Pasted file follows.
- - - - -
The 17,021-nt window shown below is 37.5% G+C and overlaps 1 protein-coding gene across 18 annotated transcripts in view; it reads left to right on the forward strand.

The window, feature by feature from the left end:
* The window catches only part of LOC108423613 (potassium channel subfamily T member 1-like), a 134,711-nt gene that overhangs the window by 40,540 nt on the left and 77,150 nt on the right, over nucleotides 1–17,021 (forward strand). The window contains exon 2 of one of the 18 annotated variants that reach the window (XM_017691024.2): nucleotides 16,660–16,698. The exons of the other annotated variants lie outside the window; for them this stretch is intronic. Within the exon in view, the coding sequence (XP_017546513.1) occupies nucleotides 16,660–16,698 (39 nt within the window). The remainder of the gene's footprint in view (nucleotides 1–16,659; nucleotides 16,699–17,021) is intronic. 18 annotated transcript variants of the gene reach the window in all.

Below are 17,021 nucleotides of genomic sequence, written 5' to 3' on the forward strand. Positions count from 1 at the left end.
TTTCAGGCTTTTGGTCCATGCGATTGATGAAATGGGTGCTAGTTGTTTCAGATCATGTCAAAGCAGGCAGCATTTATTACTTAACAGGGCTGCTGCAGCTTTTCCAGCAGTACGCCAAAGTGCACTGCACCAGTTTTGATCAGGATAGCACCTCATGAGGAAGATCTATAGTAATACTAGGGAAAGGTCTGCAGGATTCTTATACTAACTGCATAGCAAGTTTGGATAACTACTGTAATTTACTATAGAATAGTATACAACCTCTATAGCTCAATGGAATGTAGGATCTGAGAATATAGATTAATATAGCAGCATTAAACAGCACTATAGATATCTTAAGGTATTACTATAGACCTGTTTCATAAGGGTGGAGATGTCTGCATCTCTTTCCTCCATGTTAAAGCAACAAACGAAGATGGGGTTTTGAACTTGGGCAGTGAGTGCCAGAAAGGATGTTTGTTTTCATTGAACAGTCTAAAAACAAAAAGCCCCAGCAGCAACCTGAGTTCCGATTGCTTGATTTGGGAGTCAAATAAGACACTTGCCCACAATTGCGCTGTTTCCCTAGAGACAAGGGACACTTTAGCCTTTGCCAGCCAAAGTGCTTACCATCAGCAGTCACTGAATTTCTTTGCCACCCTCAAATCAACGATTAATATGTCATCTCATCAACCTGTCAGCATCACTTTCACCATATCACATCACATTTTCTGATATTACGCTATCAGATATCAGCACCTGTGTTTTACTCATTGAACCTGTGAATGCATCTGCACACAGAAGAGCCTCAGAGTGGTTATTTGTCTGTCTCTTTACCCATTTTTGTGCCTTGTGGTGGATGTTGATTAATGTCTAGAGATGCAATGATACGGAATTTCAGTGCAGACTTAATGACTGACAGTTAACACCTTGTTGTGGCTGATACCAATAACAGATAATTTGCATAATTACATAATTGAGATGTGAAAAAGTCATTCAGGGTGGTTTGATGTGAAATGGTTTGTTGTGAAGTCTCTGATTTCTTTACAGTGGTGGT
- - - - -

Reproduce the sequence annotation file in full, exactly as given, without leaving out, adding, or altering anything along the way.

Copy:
The 17,021-nt window shown below is 37.5% G+C and overlaps 1 protein-coding gene across 18 annotated transcripts in view; it reads left to right on the forward strand.

The window, feature by feature from the left end:
* The window catches only part of LOC108423613 (potassium channel subfamily T member 1-like), a 134,711-nt gene that overhangs the window by 40,540 nt on the left and 77,150 nt on the right, over nucleotides 1–17,021 (forward strand). The window contains exon 2 of one of the 18 annotated variants that reach the window (XM_017691024.2): nucleotides 16,660–16,698. The exons of the other annotated variants lie outside the window; for them this stretch is intronic. Within the exon in view, the coding sequence (XP_017546513.1) occupies nucleotides 16,660–16,698 (39 nt within the window). The remainder of the gene's footprint in view (nucleotides 1–16,659; nucleotides 16,699–17,021) is intronic. 18 annotated transcript variants of the gene reach the window in all.

Below are 17,021 nucleotides of genomic sequence, written 5' to 3' on the forward strand. Positions count from 1 at the left end.
TTTCAGGCTTTTGGTCCATGCGATTGATGAAATGGGTGCTAGTTGTTTCAGATCATGTCAAAGCAGGCAGCATTTATTACTTAACAGGGCTGCTGCAGCTTTTCCAGCAGTACGCCAAAGTGCACTGCACCAGTTTTGATCAGGATAGCACCTCATGAGGAAGATCTATAGTAATACTAGGGAAAGGTCTGCAGGATTCTTATACTAACTGCATAGCAAGTTTGGATAACTACTGTAATTTACTATAGAATAGTATACAACCTCTATAGCTCAATGGAATGTAGGATCTGAGAATATAGATTAATATAGCAGCATTAAACAGCACTATAGATATCTTAAGGTATTACTATAGACCTGTTTCATAAGGGTGGAGATGTCTGCATCTCTTTCCTCCATGTTAAAGCAACAAACGAAGATGGGGTTTTGAACTTGGGCAGTGAGTGCCAGAAAGGATGTTTGTTTTCATTGAACAGTCTAAAAACAAAAAGCCCCAGCAGCAACCTGAGTTCCGATTGCTTGATTTGGGAGTCAAATAAGACACTTGCCCACAATTGCGCTGTTTCCCTAGAGACAAGGGACACTTTAGCCTTTGCCAGCCAAAGTGCTTACCATCAGCAGTCACTGAATTTCTTTGCCACCCTCAAATCAACGATTAATATGTCATCTCATCAACCTGTCAGCATCACTTTCACCATATCACATCACATTTTCTGATATTACGCTATCAGATATCAGCACCTGTGTTTTACTCATTGAACCTGTGAATGCATCTGCACACAGAAGAGCCTCAGAGTGGTTATTTGTCTGTCTCTTTACCCATTTTTGTGCCTTGTGGTGGATGTTGATTAATGTCTAGAGATGCAATGATACGGAATTTCAGTGCAGACTTAATGACTGACAGTTAACACCTTGTTGTGGCTGATACCAATAACAGATAATTTGCATAATTACATAATTGAGATGTGAAAAAGTCATTCAGGGTGGTTTGATGTGAAATGGTTTGTTGTGAAGTCTCTGATTTCTTTACAGTGGTGGT